You can also advise your clients on where they can cut costs without undermining the project, as well as advising them where scrimping would be a bad idea. Some things, of course, are non-negotiable (a building has to have walls, after all). But once you get past those basics, lay out the potential options, highlighting the tradeoffs of each. Features like glass walls and skylights, for example, are aesthetically pleasing, but make a building less energy-efficient and result in higher operating and maintenance costs.

As another example, weather barriers that protect the walls of a building from moisture problems are never seen after the finishes are installed. Out of sight, out of mind. However, these decisions can lead to increased warranty calls or significant ongoing repair and remediation costs for building owners. In far too many cases, moisture problems that result from poor designs or inadequate installation lead to costly and painful lawsuits. Moisture protection, especially on fragile light-framed walls, is an area you want to help your building owner make good decisions.

This entire process can become complex and technical, especially for clients who haven’t managed a construction project before. The easier you make it for a client to understand what they’ll gain or lose with every option, the more confident they’ll be in their choices (and with your expertise!).

Make the most of your local network

From suppliers to subcontractors, you know the key players in your community. You’re familiar with who has the most experience with a particular construction method, and who insists on using materials from a particular supplier. You know who works the fastest and who takes a bit longer while making the most efficient use of supplies. You also know who has been wanting to work with you and will give your client a discount to get a foot in the door.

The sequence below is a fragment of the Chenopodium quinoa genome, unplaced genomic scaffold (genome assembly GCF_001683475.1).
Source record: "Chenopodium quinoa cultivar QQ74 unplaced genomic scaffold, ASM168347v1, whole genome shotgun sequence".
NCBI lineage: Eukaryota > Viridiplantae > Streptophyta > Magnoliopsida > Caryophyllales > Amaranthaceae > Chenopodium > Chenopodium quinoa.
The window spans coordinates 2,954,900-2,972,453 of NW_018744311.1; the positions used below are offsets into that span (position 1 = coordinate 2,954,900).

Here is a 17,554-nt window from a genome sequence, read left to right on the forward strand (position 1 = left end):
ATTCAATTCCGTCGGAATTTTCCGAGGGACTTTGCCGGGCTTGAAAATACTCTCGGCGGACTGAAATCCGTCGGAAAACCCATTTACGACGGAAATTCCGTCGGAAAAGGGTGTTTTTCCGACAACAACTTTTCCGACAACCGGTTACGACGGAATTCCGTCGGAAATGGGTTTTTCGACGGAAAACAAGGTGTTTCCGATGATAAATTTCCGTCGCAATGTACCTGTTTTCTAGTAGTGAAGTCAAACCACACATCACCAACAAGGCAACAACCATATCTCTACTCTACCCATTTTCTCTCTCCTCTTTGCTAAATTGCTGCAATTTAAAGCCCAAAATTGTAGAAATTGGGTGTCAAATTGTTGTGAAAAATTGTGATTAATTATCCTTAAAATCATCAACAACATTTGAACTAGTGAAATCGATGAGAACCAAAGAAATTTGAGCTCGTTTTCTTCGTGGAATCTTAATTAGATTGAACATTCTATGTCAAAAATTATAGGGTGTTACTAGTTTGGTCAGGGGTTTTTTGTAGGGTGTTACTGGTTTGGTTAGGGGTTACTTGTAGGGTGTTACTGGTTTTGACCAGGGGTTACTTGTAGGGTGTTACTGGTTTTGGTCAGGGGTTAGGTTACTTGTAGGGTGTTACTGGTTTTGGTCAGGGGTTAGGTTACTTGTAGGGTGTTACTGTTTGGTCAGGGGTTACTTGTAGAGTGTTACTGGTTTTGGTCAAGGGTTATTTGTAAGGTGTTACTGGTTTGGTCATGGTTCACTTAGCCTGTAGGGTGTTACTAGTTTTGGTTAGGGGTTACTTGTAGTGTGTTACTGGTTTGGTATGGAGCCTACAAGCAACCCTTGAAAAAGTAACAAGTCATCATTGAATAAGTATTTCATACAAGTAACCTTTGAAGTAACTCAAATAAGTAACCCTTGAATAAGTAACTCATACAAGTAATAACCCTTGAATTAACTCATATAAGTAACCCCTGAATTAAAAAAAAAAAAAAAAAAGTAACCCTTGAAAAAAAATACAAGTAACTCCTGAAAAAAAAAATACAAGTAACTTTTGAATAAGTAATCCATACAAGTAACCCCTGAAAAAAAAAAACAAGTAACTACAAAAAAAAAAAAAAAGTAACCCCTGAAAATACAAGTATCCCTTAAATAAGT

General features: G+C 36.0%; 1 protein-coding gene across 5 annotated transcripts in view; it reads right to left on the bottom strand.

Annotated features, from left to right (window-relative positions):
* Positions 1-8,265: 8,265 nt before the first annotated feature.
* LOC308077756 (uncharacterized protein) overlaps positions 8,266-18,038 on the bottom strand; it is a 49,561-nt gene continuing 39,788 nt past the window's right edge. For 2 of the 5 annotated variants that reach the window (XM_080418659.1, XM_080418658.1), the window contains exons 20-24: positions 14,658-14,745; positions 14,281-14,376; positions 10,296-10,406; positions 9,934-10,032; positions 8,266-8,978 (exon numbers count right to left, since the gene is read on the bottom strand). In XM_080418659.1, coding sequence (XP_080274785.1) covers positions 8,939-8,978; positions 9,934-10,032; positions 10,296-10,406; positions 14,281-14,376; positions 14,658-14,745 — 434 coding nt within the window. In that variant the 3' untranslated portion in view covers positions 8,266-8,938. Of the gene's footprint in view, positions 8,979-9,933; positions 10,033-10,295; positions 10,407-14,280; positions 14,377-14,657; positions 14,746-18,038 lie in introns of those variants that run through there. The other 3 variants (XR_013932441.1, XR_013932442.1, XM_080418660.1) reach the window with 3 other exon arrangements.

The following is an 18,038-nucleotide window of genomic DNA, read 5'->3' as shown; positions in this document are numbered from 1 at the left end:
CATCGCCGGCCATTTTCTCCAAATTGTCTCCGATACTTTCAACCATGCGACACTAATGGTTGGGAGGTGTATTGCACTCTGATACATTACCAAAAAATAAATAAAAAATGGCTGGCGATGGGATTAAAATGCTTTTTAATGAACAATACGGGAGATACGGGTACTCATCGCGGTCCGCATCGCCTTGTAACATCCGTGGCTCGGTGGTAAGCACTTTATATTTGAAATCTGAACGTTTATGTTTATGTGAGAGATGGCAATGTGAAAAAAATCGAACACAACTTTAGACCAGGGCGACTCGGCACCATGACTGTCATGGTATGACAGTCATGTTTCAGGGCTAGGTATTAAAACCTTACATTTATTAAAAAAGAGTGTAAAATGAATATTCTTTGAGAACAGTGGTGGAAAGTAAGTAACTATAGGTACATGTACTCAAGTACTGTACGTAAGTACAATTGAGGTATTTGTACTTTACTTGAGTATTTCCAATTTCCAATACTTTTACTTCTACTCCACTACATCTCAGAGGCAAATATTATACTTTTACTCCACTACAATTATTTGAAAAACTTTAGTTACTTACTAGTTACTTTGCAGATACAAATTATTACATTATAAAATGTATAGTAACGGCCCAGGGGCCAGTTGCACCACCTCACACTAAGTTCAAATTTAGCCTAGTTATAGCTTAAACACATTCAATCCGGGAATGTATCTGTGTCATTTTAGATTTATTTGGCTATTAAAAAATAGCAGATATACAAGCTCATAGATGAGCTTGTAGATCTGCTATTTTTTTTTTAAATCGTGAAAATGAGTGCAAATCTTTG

Relying on your local network pays off immensely. For one thing, it enhances your image as a trusted resource. In addition, by steering clients toward people you trust, you’ll increase the likelihood of a successful project. Vouching for people who do good work reflects well on you. You’ll also be in a good position to help navigate the way through any problems that come up. You may also want to take things a step further with Integrated Project Delivery (IPD), a collaborative approach that’s quickly gaining popularity.

The best way to stand out from the crowd in today’s competitive environment is to build up all the knowledge and expertise you can and use it to help your clients achieve their goals. Rather than just listening to their requirements and dropping a set of blueprints on their desk, turn it into a two-way conversation. Explain the reasoning behind your recommendations and ask for feedback on whether those decisions are in line with their vision for the building.

That holds true even when clients come to you with very specific requests. If you know a better option, speak up. Explain why you think your idea will work better, and let your client decide from there. Whether it’s the latest trends in energy efficiency, incentives, or new regulatory requirements, sharing your expertise will help you help your customers make the best decisions possible.

The bottom line? Instead of pushing products with the highest profit margin, steer your clients toward choices that will make them fall in love with the end result. It won’t take long to see that it pays off in both repeat business and in referrals.